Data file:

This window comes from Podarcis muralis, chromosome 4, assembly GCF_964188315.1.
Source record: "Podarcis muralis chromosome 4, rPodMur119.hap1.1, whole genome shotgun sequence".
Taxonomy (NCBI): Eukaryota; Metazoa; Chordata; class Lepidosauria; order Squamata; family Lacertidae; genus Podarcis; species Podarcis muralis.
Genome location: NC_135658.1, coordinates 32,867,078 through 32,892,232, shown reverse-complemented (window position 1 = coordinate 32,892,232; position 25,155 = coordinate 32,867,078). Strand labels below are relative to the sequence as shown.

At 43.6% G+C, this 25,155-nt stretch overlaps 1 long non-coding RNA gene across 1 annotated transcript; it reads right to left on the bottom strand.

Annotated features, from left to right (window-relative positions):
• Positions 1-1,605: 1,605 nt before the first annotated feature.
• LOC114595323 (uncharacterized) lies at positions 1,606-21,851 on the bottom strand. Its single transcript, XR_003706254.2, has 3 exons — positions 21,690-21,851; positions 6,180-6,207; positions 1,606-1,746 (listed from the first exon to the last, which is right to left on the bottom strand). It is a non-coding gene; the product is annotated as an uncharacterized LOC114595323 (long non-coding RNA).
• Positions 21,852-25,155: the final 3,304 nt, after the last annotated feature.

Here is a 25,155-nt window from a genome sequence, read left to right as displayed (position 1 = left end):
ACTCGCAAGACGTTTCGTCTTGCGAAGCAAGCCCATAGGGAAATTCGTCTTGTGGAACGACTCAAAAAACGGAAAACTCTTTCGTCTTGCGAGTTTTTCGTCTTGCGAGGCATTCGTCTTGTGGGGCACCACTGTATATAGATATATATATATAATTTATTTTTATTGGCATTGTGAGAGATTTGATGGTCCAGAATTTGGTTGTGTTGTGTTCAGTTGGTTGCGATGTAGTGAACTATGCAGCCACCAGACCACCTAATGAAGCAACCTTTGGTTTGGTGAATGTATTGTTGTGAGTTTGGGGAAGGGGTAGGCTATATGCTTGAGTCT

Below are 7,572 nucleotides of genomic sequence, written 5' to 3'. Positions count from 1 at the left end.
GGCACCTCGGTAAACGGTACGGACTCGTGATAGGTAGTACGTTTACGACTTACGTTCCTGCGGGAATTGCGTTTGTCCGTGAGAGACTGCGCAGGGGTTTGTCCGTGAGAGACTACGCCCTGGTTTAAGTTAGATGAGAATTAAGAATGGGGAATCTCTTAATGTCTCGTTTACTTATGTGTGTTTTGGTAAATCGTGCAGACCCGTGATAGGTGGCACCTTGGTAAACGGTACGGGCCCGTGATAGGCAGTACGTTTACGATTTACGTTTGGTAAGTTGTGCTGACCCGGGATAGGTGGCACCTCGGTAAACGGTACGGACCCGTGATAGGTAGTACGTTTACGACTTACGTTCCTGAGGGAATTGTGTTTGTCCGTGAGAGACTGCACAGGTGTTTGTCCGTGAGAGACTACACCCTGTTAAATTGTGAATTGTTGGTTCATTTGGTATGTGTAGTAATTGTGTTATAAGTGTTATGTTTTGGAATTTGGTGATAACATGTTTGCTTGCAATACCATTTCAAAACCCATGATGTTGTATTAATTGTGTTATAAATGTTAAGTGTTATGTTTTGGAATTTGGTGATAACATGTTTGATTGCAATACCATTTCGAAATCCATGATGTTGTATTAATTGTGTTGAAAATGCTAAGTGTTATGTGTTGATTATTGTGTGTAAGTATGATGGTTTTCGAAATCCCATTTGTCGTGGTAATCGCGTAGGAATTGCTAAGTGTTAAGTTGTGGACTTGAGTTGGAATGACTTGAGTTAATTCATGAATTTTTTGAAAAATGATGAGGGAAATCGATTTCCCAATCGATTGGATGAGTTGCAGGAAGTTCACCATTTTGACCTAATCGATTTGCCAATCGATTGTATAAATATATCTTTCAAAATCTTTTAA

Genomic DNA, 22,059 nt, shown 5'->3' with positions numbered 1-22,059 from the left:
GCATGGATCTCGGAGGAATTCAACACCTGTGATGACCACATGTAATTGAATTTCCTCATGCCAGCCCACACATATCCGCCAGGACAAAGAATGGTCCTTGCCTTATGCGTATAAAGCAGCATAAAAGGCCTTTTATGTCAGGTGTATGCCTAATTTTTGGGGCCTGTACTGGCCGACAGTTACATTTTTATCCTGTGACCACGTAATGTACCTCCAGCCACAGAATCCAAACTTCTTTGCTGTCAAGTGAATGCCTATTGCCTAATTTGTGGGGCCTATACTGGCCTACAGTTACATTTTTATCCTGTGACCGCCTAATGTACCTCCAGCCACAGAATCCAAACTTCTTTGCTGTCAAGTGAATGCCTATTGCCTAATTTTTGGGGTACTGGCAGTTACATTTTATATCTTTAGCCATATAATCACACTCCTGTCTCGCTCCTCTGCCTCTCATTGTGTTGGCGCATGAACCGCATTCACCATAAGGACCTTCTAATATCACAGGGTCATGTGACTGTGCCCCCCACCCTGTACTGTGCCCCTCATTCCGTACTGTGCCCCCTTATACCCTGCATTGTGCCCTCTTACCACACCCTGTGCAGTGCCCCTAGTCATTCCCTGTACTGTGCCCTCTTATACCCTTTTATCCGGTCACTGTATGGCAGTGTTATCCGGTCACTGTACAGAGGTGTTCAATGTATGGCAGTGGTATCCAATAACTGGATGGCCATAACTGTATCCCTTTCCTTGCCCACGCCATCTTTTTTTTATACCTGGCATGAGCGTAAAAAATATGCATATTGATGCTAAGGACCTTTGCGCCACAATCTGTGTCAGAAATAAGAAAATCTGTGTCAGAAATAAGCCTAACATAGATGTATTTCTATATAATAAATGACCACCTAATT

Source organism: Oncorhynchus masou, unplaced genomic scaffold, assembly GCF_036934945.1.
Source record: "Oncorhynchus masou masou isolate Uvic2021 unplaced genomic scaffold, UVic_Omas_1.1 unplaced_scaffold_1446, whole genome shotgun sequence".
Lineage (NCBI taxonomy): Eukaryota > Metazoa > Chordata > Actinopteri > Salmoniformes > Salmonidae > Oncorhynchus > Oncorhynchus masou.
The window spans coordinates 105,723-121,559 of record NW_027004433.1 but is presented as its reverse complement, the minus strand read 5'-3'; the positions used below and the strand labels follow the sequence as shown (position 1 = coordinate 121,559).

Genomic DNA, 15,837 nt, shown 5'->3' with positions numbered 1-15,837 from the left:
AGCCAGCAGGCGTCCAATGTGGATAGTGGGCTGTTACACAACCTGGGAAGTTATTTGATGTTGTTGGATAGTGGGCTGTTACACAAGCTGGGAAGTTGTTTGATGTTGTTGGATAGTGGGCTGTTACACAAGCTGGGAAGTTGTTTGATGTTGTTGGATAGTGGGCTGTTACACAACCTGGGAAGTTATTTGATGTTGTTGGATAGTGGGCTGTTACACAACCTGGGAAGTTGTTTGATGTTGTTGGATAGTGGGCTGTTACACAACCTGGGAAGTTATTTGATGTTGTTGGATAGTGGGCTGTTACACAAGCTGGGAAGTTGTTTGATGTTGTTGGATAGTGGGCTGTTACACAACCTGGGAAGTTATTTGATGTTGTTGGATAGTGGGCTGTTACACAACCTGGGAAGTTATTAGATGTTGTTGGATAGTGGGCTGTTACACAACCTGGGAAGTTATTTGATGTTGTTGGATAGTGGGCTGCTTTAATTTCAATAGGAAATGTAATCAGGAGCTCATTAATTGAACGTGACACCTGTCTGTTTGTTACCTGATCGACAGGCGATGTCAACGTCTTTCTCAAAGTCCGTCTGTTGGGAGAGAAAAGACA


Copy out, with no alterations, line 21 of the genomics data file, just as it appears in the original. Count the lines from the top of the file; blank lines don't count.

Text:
AGCCAGCAGGCGTCCAATGTGGATAGTGGGCTGTTACACAACCTGGGAAGTTATTTGATGTTGTTGGATAGTGGGCTGTTACACAAGCTGGGAAGTTGTTTGATGTTGTTGGATAGTGGGCTGTTACACAAGCTGGGAAGTTGTTTGATGTTGTTGGATAGTGGGCTGTTACACAACCTGGGAAGTTATTTGATGTTGTTGGATAGTGGGCTGTTACACAACCTGGGAAGTTGTTTGATGTTGTTGGATAGTGGGCTGTTACACAACCTGGGAAGTTATTTGATGTTGTTGGATAGTGGGCTGTTACACAAGCTGGGAAGTTGTTTGATGTTGTTGGATAGTGGGCTGTTACACAACCTGGGAAGTTATTTGATGTTGTTGGATAGTGGGCTGTTACACAACCTGGGAAGTTATTAGATGTTGTTGGATAGTGGGCTGTTACACAACCTGGGAAGTTATTTGATGTTGTTGGATAGTGGGCTGCTTTAATTTCAATAGGAAATGTAATCAGGAGCTCATTAATTGAACGTGACACCTGTCTGTTTGTTACCTGATCGACAGGCGATGTCAACGTCTTTCTCAAAGTCCGTCTGTTGGGAGAGAAAAGACA